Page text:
How to create ER diagram for existing SQL Server database with SSMS

Please note that SSMS 18 no longer supports diagrams.
Check out an alternative.

In this tutorial, I will show you how to create an ER diagram with Microsoft SQL Server Management Studio (SSMS) 16.

1. Creating new diagram

To create the new database diagram, you will need to right click on Database Diagrams folder and click on New Database Diagram.

If you crate diagram for the first time you may get the following message:

SSMS requires some system procedures and a table that are not created with the database. You need to confirm to create them. This will create following system procedures in your database:

  • dbo.sp_alterdiagram
  • dbo.sp_dropdiagram
  • dbo.sp_creatediagram
  • dbo.sp_renamediagram
  • dbo.sp_helpdiagramdefinition
  • dbo.sp_helpdigarms
  • dbo.sp_upgradediagrams

and table:

  • dbo.sysdiagrams

If the above message appears, you need to right click on Database Diagrams folder again and choose New Database Diagram option.

A window will appear with list of all the tables in your database. To add the tables to the diagram select them (use Control or Shift keys to select multiple at once) and click Add button or double click on them. When you add all required tables click Close button.

You can add tables later on. Just right click on diagram pane and choose Add Table....

This will create a diagram with the tables columns, primary keys, and relationships that were read from the schema.

2. Tuning diagram

For now you have diagram with all the tables but it might not look like the way you want it. SSMS has a very useful function - Autosize. Select all tables (Ctrl + A), right click on one of them and click Autosize Selected Tables.

Tables will be arranged on the diagram. If you are not happy with the result, you can drag & drop them for better alignment.

You can also decide how to display the tables. Right click on the table and choose one of the options in Table View.

Column names

This option shows column names and primary key only.


This option will include basic column attributes.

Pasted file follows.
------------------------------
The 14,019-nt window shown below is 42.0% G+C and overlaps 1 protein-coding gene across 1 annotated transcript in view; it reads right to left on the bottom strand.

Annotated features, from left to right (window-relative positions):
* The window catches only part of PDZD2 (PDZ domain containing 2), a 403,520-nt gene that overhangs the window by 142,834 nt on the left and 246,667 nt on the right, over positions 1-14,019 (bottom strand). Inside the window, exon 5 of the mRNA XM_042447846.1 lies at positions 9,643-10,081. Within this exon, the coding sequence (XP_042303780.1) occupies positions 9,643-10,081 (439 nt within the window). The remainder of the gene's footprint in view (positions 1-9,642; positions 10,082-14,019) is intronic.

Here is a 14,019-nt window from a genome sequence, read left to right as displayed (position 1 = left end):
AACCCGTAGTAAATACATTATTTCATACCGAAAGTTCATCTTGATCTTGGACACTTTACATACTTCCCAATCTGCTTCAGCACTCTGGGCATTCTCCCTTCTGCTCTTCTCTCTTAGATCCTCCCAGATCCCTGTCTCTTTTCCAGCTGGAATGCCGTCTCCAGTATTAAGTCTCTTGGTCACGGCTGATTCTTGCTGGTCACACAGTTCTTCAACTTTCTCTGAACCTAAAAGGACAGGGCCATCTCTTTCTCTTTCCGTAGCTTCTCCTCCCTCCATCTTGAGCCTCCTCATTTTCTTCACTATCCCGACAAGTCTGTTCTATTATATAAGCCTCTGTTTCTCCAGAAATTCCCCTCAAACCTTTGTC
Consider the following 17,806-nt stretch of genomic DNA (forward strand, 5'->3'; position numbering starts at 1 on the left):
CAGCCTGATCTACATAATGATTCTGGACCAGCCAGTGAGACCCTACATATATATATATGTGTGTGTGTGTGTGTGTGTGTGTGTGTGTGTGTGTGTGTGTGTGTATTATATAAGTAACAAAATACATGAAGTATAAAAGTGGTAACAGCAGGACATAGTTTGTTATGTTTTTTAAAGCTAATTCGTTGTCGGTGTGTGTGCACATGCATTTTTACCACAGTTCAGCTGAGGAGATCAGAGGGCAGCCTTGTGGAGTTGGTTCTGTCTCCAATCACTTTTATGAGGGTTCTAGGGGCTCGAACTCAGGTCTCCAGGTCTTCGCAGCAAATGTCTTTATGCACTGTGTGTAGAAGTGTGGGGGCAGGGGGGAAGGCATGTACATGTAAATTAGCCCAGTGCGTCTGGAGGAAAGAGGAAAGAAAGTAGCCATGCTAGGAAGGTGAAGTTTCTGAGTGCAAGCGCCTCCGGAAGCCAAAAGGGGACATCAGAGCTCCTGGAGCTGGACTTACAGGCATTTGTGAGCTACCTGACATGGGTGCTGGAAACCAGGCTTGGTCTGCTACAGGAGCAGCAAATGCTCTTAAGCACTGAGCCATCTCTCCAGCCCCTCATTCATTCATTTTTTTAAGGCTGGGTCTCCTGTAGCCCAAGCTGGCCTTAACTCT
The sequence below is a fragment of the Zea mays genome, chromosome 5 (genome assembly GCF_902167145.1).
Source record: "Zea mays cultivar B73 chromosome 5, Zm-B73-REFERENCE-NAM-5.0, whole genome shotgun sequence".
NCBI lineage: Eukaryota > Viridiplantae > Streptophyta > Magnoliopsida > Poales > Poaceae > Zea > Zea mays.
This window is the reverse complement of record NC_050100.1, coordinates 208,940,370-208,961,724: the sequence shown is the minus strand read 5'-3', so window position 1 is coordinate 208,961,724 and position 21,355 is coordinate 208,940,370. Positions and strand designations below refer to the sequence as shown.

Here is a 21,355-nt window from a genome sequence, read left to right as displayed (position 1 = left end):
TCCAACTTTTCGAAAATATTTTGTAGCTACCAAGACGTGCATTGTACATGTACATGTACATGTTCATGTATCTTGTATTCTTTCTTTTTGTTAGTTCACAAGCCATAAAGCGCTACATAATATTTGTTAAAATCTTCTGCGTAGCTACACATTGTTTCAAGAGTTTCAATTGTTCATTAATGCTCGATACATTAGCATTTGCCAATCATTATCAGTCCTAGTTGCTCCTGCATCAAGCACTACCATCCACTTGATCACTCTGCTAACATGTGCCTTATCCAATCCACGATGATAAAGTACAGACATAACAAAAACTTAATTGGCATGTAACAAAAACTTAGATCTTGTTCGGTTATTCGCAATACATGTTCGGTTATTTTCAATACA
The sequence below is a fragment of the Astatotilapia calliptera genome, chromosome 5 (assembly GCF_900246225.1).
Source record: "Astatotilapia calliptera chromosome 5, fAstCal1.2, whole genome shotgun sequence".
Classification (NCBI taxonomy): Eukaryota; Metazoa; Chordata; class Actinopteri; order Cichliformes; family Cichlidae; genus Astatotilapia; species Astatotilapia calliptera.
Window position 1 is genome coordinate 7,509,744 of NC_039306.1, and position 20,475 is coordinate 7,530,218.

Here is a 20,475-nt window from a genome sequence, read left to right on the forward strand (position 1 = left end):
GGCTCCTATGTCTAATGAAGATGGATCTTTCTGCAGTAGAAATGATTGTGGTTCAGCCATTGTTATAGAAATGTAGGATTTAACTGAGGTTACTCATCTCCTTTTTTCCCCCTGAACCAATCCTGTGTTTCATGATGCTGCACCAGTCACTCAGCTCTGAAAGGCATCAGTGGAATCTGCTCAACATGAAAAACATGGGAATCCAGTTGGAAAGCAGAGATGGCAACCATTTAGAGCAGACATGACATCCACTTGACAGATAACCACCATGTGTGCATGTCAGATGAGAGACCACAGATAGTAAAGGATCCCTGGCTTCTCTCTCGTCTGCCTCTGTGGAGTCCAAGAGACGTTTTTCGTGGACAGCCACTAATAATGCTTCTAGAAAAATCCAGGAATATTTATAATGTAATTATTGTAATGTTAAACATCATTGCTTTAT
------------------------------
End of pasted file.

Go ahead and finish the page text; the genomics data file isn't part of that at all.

This option will include only columns that are part of a primary, unique or foreign key.

Name only

This option will show table names only.


You can also create your custom view, where you can choose which column attributes you want to include.

After small updated my diagram looks like below:

3. Adding related tables

SSMS editor comes with one useful function. You can automatically add all the tables related to a particular table (with a foreign key relationship) to the diagram. To do it, right click on the table and choose Add Related Tables.

4. Adding relation labels

SSMS enables you to add labels to the relationships. This is always a name of the foreign key constraint. Nothing particularly useful, if you ask me.

To add labels right click on diagram pane and choose Show Relationship Labels.

5. Adding annotations

One useful option is the ability to add annotations to your diagram. To add the annotation right click on the pane and choose New Text Annotation.

This will create a blank text field where you can provide your notes and comments. This will always be visible and export with your diagram.

6. Saving diagram

You can save your diagram in the database (it will be saved in the dbo.sysdiagrams table you created earlier). To save diagram go to File -> Save Diagram_0 (this is default name for first diagram) or close the editor. You will be prompted with the diagram name. Provide a name and press OK.

7. Exporting diagram

Management Studio enables you to export diagram to image. To convert it to the image, right click on the diagram pane and choose Copy Diagram to Clipboard. You can now paste it into graphic software or into a document.

8. Opening diagram

All the diagrams saved in the database are visible under Database Diagrams folder. To open a diagram, double click it or right click on it and choose Modify option.

Pros & cons of diagrams in SSMS


  • Ability to add multiple diagrams into a database
  • Keeping diagrams with database schema
  • Schema changes are automatically reflected on the diagram
  • Ability to add annotations
  • Ability to customize table display
  • In already tool that is used by DBAs and developers


  • Limited formatting capabilities
  • Unable to add views into diagram
  • Unable to show relationships that are not defined in as foreign key constraints
  • Requires access to the database

Another way: Dataedo

There is a better way to create and share diagrams of existing databases - Dataedo. Here is a sample export of complete database documentation:

See live HTML database documentaion sample

A few of the benefits:

  1. Easy and convenient sharing in interactive HTML
  2. Draw diagrams for databases with no FK constraints
  3. Build diagrams that span across databases
  4. Attach complete data dicionary

Try for free now

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